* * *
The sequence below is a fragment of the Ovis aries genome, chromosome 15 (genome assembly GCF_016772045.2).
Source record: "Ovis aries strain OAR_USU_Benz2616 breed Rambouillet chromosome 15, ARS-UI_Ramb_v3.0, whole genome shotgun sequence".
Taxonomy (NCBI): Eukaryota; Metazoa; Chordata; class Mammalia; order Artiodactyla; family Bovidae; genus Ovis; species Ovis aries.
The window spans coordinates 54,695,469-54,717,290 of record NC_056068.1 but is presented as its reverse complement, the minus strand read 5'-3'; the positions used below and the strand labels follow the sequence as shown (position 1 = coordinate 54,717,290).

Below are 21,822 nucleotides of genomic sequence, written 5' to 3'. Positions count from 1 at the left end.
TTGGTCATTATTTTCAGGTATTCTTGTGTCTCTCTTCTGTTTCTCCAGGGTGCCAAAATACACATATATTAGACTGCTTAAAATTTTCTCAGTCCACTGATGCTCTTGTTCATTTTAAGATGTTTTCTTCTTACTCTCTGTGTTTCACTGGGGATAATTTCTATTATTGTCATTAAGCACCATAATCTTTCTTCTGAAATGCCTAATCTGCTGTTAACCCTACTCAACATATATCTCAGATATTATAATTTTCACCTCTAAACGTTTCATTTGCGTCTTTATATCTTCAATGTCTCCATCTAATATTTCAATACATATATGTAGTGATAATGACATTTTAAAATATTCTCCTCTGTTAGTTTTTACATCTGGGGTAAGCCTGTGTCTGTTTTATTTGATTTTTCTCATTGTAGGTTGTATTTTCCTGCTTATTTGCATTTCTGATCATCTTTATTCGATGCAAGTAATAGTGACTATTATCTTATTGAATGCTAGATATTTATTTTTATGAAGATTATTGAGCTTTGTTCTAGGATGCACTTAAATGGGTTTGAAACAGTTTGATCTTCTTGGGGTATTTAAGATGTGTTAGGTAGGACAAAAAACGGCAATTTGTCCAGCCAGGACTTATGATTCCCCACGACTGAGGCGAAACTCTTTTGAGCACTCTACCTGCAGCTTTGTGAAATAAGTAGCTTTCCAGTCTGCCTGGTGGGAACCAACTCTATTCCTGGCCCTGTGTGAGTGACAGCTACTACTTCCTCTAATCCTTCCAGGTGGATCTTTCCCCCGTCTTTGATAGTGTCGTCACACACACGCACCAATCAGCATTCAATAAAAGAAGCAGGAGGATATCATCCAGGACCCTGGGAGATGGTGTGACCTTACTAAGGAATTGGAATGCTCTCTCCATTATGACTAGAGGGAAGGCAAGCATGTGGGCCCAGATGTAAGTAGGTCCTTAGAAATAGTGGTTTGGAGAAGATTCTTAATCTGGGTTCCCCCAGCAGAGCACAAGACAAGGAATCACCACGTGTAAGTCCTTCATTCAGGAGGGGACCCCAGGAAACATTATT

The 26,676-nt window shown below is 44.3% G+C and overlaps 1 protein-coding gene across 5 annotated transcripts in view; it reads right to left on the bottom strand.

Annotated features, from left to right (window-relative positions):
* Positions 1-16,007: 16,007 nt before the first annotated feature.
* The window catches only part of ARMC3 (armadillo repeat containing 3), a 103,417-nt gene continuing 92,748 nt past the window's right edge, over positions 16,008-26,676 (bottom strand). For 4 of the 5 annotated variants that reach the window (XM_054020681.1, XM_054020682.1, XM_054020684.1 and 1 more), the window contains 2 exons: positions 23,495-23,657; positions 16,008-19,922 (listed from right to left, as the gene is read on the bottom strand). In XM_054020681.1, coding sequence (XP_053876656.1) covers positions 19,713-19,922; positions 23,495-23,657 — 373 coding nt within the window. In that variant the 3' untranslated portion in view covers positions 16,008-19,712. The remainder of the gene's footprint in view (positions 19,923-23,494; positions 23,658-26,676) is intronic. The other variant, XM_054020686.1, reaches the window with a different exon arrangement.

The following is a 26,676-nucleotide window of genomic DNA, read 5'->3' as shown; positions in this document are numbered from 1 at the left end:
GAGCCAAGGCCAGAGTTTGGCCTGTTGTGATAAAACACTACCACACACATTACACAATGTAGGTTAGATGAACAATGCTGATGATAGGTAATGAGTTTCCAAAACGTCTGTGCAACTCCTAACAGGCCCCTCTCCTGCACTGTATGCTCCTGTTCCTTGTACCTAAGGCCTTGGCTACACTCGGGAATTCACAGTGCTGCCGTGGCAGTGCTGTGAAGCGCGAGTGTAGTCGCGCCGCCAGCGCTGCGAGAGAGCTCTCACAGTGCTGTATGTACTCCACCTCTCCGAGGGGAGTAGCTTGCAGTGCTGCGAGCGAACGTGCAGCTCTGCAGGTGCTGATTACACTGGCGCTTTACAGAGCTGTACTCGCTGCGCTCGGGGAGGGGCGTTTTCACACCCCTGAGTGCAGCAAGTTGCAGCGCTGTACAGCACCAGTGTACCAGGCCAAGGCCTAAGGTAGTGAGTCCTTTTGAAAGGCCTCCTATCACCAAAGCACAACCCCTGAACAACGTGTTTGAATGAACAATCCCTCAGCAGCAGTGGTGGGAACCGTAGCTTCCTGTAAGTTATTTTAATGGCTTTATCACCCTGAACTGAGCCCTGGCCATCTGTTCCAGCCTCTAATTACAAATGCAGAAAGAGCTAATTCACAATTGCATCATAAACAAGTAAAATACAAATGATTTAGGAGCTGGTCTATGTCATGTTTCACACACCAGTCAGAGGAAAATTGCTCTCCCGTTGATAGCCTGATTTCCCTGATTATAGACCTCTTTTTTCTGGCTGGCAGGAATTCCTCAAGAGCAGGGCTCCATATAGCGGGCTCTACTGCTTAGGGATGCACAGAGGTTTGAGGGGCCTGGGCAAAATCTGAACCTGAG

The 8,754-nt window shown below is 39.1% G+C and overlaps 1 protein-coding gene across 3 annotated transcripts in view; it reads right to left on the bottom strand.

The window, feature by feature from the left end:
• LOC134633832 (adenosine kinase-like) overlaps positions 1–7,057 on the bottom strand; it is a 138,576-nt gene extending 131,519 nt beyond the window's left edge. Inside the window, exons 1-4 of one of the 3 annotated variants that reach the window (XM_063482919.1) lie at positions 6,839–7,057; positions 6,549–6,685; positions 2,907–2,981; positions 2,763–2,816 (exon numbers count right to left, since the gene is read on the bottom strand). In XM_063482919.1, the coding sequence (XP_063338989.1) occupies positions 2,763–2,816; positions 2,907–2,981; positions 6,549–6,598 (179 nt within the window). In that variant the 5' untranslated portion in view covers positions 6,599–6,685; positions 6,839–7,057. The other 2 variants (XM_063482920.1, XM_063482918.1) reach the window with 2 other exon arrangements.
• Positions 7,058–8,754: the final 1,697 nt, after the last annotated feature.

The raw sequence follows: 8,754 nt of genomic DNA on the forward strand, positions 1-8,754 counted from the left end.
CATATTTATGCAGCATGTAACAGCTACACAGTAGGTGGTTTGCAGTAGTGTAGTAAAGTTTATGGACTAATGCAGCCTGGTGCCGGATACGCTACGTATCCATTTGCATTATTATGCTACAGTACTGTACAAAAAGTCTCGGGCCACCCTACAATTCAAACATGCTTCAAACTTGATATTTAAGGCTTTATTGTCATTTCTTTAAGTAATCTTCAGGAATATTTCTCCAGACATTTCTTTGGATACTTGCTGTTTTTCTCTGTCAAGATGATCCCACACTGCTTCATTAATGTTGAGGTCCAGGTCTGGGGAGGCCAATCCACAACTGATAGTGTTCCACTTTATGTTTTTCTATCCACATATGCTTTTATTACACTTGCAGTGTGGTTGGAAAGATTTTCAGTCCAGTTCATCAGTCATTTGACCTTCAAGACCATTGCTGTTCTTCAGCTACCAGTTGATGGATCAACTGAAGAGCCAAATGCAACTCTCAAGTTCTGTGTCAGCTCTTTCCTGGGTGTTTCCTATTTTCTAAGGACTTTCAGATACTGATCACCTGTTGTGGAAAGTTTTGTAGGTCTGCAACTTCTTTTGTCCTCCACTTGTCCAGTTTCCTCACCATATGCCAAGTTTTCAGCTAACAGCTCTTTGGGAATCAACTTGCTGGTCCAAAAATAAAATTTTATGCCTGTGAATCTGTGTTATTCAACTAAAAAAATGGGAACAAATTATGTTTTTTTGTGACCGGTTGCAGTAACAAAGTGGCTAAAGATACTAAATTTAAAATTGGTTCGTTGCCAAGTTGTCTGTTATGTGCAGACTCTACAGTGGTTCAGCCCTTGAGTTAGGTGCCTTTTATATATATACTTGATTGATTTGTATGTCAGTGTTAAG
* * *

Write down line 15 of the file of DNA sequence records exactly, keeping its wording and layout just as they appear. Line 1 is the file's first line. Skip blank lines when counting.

• LOC134633832 (adenosine kinase-like) overlaps positions 1–7,057 on the bottom strand; it is a 138,576-nt gene extending 131,519 nt beyond the window's left edge. Inside the window, exons 1-4 of one of the 3 annotated variants that reach the window (XM_063482919.1) lie at positions 6,839–7,057; positions 6,549–6,685; positions 2,907–2,981; positions 2,763–2,816 (exon numbers count right to left, since the gene is read on the bottom strand). In XM_063482919.1, the coding sequence (XP_063338989.1) occupies positions 2,763–2,816; positions 2,907–2,981; positions 6,549–6,598 (179 nt within the window). In that variant the 5' untranslated portion in view covers positions 6,599–6,685; positions 6,839–7,057. The other 2 variants (XM_063482920.1, XM_063482918.1) reach the window with 2 other exon arrangements.